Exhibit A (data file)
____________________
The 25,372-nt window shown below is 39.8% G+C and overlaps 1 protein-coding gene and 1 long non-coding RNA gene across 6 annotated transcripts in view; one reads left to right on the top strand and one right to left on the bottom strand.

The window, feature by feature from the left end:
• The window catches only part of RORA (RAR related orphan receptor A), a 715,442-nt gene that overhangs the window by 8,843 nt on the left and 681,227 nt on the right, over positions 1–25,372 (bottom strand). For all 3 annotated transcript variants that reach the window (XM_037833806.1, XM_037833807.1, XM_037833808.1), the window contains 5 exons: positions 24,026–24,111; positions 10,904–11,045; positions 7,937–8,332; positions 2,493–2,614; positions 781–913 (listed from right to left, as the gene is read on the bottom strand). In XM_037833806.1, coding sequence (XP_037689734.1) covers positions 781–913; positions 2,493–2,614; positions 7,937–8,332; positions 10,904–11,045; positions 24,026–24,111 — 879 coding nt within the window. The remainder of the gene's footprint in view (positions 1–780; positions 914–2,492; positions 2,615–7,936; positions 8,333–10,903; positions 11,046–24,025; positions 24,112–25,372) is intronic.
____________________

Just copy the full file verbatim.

The 25,372-nt window shown below is 39.8% G+C and overlaps 1 protein-coding gene and 1 long non-coding RNA gene across 6 annotated transcripts in view; one reads left to right on the top strand and one right to left on the bottom strand.

The window, feature by feature from the left end:
• The window catches only part of RORA (RAR related orphan receptor A), a 715,442-nt gene that overhangs the window by 8,843 nt on the left and 681,227 nt on the right, over positions 1–25,372 (bottom strand). For all 3 annotated transcript variants that reach the window (XM_037833806.1, XM_037833807.1, XM_037833808.1), the window contains 5 exons: positions 24,026–24,111; positions 10,904–11,045; positions 7,937–8,332; positions 2,493–2,614; positions 781–913 (listed from right to left, as the gene is read on the bottom strand). In XM_037833806.1, coding sequence (XP_037689734.1) covers positions 781–913; positions 2,493–2,614; positions 7,937–8,332; positions 10,904–11,045; positions 24,026–24,111 — 879 coding nt within the window. The remainder of the gene's footprint in view (positions 1–780; positions 914–2,492; positions 2,615–7,936; positions 8,333–10,903; positions 11,046–24,025; positions 24,112–25,372) is intronic.